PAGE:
Nurture is now part of Gravity Global

Same team. Same culture. New possibilities.

We’re pleased to announce Nurture has now rebranded to become Gravity Global – Digital as a Service, part of Gravity Global.


We’re still the same team with the same leadership, offering the same world-class digital Digital Services, but now with the power of a global group behind us. This website is no longer receiving updates – for all of the latest news and insights please visit

Remote Working For Better Quality Ideas


Remote working, or working from home, can lead to better idea sharing. Our near-shoring experience has taught us to be more deliberate and collaborate with efficiency. 

A recent study by econsultancy outlined that many marketers believe collaboration will suffer most in a distributed work environment.


Remote working can throw up challenges but transforming the work environment offers also opportunities to strengthen collaboration and structure and to bounce new thinking around.

Remote Working to foster better quality ideas?

In order to create new thinking, competing views have to be celebrated and debated. Remote working offers just the right environment for this.


Often brainstorming sessions only collect a fraction of the ideas people want to share. Usually two people do more than 50% of the talking. People want to be polite and not talk over each other, thus some good and original ideas will never be heard, and the group will most likely be influenced by an idea presented early on and the discussion will follow a certain course.

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Mix it up!

To avoid that only a few ideas are looked at, it helps to explore ideas in several smaller groups rather than one big group. The reason being, if a collective identity emerges and the group moves towards the median (something to be avoided), it is easier to mix groups up again.


When collaborating when remote working, team members have to be more intentional while sharing information. Also, every group member is made more easily accountable as everybody has to participate.


Another advantage is the time you have to think on your own between group sessions. Pondering a challenge needs breathing space. If a group gets stuck, it is easier for people to reflect on their own, so that the creative juices can work in the background and people can reflect subconsciously about the problem.


Getting back together as a group after a 1-2-day break will reduce the barriers to discussions that were previously stuck. It will also be much easier to restate an issue, or to break it down into more manageable parts and move forward with fresh minds and thinking.

Online dating the team

A collection of very varied ideas is much easier to structure when everybody has to participate in generating ideas.


The so called “nominal group technique” is said to outperform interactive groups in brainstorming and this lends itself to perfectly remote working groups.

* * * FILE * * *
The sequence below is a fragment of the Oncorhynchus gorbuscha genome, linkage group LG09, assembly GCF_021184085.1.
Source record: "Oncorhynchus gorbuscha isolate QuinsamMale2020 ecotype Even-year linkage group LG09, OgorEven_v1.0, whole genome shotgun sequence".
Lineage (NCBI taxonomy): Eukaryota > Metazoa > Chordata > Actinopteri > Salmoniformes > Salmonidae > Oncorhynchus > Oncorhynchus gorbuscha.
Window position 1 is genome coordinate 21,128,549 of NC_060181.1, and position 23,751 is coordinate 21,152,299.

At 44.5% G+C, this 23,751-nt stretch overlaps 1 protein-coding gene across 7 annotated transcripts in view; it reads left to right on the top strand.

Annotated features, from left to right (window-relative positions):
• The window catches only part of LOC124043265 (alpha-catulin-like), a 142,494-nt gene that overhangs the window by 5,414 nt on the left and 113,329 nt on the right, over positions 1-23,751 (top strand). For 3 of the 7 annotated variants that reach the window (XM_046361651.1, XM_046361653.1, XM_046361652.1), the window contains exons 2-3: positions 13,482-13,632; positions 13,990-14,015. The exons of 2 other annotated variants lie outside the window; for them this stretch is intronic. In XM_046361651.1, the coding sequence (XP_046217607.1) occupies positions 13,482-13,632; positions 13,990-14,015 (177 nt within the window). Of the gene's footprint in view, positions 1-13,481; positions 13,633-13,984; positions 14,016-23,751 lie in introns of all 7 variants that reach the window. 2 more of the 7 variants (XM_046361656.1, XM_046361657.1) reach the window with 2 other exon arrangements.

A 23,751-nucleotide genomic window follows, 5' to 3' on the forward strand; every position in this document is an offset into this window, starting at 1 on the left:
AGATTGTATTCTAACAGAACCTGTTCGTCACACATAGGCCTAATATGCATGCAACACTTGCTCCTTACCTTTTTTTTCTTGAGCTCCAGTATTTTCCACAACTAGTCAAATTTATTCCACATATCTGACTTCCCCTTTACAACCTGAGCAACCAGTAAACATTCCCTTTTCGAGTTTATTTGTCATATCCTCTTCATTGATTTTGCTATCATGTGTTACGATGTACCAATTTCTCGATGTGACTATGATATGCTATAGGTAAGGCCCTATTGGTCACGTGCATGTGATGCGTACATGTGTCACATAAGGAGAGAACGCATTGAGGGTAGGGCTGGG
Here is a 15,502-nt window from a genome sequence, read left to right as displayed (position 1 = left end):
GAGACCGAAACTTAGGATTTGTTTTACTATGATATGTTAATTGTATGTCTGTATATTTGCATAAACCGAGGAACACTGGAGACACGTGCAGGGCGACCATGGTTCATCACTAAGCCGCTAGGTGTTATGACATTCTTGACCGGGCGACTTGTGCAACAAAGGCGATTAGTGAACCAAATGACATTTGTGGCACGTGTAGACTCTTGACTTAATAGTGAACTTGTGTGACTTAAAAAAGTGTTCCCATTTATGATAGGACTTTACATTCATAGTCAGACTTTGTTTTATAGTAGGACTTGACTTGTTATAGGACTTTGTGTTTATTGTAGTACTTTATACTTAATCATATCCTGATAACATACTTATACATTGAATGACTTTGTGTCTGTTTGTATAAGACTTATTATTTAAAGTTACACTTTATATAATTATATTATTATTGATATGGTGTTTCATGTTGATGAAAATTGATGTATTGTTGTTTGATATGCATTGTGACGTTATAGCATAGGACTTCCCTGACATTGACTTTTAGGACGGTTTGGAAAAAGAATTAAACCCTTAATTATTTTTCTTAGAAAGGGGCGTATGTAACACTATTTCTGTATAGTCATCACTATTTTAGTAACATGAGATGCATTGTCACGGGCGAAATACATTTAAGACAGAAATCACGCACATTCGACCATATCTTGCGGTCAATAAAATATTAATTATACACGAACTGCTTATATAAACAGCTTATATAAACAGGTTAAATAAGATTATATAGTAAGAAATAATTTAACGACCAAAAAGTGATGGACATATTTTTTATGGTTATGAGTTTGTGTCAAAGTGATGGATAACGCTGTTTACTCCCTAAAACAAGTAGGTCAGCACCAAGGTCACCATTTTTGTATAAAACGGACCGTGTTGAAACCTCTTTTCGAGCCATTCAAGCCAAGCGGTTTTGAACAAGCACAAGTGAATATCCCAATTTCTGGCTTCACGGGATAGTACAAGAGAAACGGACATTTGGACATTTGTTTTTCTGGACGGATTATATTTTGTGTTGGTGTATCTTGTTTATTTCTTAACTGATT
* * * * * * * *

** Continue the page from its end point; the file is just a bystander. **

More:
In its simplest form, everyone’s opinion is taken into account as opposed to traditional voting, where only the largest group is considered. Each idea is collected along with a short explanation. Duplicates are then eliminated from the list and the ranking of the suggestions can begin.


Each group member must give their reasoning for the ranking which, in turn facilitates discussion and helps to identify areas of common ground as well as the exploration of various ideas that might be combined.

Idea collection without video conferences or calls?

Remote working in groups in short intense bursts is ideal. Working (and thinking) individually and then coming together as a group will get rid of a lot of useless chatter and distraction.

Methods to collect and evolve ideas:

1. “Cyber-storming”*:

You share a database. Each team member can write their ideas without judgement and keep focus without being sidetracked or interrupted by side discussions.

2. “Idea-voting”:

If you used “cyber-storming” to create a list of ideas, then you can move on to the nominal group technique process. Depending on the outcome, selected ideas can be split among group members to be further evolved. Each advanced idea can then be explained to the rest of the group. You can vote again to narrow down which path to take and to work on further.

3. “Online dates”:

Like a date, you split the group into pairs and give them allotted time to discuss the issue at hand via a private chat (e.g. Skype). The pairs switch and “date” another member of the group. This is an interesting way to expand on ideas and to collect often unexpected outcomes.


*(coined by Leigh Thompson, Kellogg University)

Our brain works best when we are curious and not afraid of silly ideas. If we overcome the notion that we have to sit opposite each other to collaborate, we have the chance, geographically and departmentally to access more knowledge, e.g. brains from colleagues we normally do not tap into. Seemingly unrelated elements can be connected, and the outcome might surprise positively.


Key to success while collaborating online is discipline and the appetite to experiment. Discipline might sound counter intuitive when thinking of generating ideas, but a lot of face to face brainstorming sessions are not efficient because of the lack of structure and time to think individually. All these obstacles are instantly removed through remote working.


The source of great ideas is difficult to forecast and testing what works best is part of learning. Keeping an open mind and accepting the crazy ideas will bring opportunities to take steps to innovate even while you’re remote working.

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